Several diseases of the ash tree include anthracnose, ganoderma root rot, laetiporus root rot, rust, yellows and decline, according to the Penn State Extension. Other diseases include verticulum wilt, powdery mildew, cankers and butt rot. Pests such as the emerald ash borer, banded ash clearwing and ash flowergall mite also infest ash trees. Many of these maladies weaken ash trees and lead to death if diseases and pests go untreated.
Symptoms of anthracnose include leaves with brown spots at their tips, leaves that fall prematurely and young twigs that are girdled and killed. Anthracnose is caused by a fungus and affects the lower part of ash trees the most.
Ganoderma root rot causes branch dieback as the fungus grows. In later stages, reddish-brown and brown fungus shelves are topped with white and may grow up to 14 inches across on ash trees. The fungus may grow by itself or in overlapping layers.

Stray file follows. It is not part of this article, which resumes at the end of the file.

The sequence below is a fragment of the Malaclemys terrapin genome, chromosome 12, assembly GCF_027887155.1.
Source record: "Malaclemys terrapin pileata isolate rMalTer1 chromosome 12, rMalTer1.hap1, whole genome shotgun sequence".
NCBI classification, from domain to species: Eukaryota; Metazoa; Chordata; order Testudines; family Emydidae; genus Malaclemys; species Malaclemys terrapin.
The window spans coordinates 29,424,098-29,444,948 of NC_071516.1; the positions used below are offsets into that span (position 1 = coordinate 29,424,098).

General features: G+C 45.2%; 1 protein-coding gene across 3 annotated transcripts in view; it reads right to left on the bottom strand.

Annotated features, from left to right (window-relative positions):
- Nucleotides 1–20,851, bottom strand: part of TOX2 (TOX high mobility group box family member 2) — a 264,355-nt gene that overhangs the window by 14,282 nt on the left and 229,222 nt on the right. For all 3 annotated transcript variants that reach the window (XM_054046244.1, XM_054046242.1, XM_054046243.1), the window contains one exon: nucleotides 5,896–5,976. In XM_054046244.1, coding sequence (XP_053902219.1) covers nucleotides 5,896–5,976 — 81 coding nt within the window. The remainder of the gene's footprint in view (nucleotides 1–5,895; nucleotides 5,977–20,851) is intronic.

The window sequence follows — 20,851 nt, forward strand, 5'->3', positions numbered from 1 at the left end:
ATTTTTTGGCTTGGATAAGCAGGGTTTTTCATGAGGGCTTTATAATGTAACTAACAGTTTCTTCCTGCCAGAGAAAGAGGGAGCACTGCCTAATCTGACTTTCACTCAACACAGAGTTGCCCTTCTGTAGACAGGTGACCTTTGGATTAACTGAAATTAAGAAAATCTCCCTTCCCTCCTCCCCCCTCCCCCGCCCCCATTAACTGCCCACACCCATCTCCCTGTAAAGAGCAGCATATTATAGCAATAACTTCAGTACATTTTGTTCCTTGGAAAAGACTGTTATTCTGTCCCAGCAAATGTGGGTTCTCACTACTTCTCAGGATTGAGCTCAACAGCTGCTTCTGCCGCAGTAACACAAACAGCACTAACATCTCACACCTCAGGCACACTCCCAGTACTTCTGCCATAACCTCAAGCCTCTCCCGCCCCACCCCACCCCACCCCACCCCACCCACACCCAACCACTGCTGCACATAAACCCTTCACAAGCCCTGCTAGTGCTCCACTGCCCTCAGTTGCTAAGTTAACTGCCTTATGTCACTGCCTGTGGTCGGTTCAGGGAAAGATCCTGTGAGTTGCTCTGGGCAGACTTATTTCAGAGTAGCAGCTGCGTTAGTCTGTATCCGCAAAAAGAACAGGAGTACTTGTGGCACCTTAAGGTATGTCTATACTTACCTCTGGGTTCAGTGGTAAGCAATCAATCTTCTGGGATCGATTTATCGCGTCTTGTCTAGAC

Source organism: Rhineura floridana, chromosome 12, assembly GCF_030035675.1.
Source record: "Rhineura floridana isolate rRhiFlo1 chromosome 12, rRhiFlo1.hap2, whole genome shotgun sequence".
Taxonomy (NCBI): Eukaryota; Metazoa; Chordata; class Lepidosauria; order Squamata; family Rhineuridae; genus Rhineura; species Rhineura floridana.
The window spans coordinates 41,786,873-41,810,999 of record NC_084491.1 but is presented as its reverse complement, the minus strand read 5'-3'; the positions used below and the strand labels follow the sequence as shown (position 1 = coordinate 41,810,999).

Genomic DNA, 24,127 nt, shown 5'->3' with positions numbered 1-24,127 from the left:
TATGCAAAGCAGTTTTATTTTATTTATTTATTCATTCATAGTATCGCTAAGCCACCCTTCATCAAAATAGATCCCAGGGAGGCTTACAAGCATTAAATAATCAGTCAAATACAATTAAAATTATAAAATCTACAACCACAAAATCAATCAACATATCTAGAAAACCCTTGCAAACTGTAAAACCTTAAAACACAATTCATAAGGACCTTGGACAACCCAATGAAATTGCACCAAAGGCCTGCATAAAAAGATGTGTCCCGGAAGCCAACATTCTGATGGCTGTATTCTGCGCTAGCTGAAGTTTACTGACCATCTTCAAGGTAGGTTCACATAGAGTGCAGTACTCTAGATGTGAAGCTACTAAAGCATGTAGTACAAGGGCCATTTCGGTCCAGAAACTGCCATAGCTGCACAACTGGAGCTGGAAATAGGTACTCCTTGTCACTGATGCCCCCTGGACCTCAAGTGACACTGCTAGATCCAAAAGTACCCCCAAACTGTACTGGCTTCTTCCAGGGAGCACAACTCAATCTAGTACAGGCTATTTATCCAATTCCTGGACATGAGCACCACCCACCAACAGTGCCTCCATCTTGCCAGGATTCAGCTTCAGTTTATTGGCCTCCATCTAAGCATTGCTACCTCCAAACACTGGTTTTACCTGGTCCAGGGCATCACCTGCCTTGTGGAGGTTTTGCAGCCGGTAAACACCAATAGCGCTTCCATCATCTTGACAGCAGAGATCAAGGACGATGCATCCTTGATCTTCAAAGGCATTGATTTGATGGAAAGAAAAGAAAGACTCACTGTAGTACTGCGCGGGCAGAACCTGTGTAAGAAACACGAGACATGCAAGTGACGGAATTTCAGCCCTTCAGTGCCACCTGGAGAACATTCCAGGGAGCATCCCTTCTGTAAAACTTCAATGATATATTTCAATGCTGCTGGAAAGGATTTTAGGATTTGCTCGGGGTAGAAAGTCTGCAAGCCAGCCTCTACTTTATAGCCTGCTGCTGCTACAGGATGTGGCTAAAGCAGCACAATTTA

Laetiporus root rot creates cracked bark, and the limbs are prone to wind breakage. Bright yellow or orange clusters of fruiting structures form on ash trees before falling off in winter. These splotches occur long after the most severe damage to the tree has already been done.
Anthracnose is treatable by removing infected limbs. Both forms of root rot require the infected tree to be removed immediately upon detection of the disease, as those fungi can spread to other ash trees very quickly.